The sprint review meeting is where the project team makes a presentation to the stakeholders, especially the project sponsor, about the progress they made during the sprint. The team members should demonstrate product increment (Potentially Shippable Increment) and be ready to answer any questions the sponsor may pose. The review meeting also provides the sponsor with an opportunity to give some feedback about the product increment. The feedback lets the team know whether they are on track to building the right product and are aligned with the sponsor’s expectations.
Step 10: Organize a Sprint Retrospective
The sprint retrospective meeting lets the project team discuss what went well during the sprint and whether there are any changes that are needed to improve the functionality of the team. It also lets the team introspect whether they are producing the right product with the right quality and at the right velocity. The learnings from the sprint empower the team to bring about the required improvements in the next sprint.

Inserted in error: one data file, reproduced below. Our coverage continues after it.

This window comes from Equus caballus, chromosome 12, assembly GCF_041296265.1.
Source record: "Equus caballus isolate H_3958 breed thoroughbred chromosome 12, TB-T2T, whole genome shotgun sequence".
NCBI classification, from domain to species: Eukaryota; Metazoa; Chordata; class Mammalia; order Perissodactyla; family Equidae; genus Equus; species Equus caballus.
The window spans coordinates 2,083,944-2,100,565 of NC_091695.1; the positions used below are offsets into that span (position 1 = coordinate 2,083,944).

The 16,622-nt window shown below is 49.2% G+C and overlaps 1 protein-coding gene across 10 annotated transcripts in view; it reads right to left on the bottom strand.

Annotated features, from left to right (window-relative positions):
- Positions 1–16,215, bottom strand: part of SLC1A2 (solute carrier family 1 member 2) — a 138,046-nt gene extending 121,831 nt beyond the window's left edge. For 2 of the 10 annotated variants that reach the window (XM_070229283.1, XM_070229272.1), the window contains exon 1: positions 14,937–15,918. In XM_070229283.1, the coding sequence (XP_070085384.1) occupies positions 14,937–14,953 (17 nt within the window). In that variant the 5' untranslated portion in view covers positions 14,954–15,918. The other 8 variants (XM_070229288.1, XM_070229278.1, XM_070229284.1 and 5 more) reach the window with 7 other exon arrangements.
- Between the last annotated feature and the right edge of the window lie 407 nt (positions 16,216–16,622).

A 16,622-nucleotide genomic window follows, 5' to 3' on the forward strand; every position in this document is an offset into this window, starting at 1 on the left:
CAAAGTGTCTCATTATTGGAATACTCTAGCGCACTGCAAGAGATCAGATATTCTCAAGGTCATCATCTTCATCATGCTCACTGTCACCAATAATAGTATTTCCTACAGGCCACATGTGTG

A retrospective is a private meeting where only the project team members will be present. The project sponsor is not invited to this meeting. The team members can openly discuss the pain points and learnings during the execution of the sprint.
The team can provide feedback on how things went during the sprint and can even provide some suggestions for improvement. The project lead/manager needs to consider the feedback and suggestions given by the team members and act upon them.
A safe environment must be created during this meeting to enable the team members to openly express their ideas.
Step 11: Watch out for Negative Patterns:
The project manager/lead must be alert to any negative patterns that may derail the project. Some of them are:
- Work is completed even before the sprint is complete, implying the fact that the team hasn’t committed to enough work.
- The team did not complete the forecasted work implying the fact that it committed to too much work.
- The work hasn’t been broken down into small enough chunks.
- Things get added midway through the sprint implying scope creep, which is undesirable.
- The project does not comply with the budget and schedule.
- The final deliverable is not properly tested before release/handover.
Step 12: Release Product & Celebrate Success
Once you make sure that the project meets all the intended goals, especially the customer needs, and proper testing is done, the product is handed over for operations.
The project sponsor and the stakeholder accept the deliverables if they meet the project acceptance criteria.
While wrapping up the project, review all the lessons you learned with the team.
Celebrate your achievements and reflect on your failures. The team must treat all failures as learning opportunities.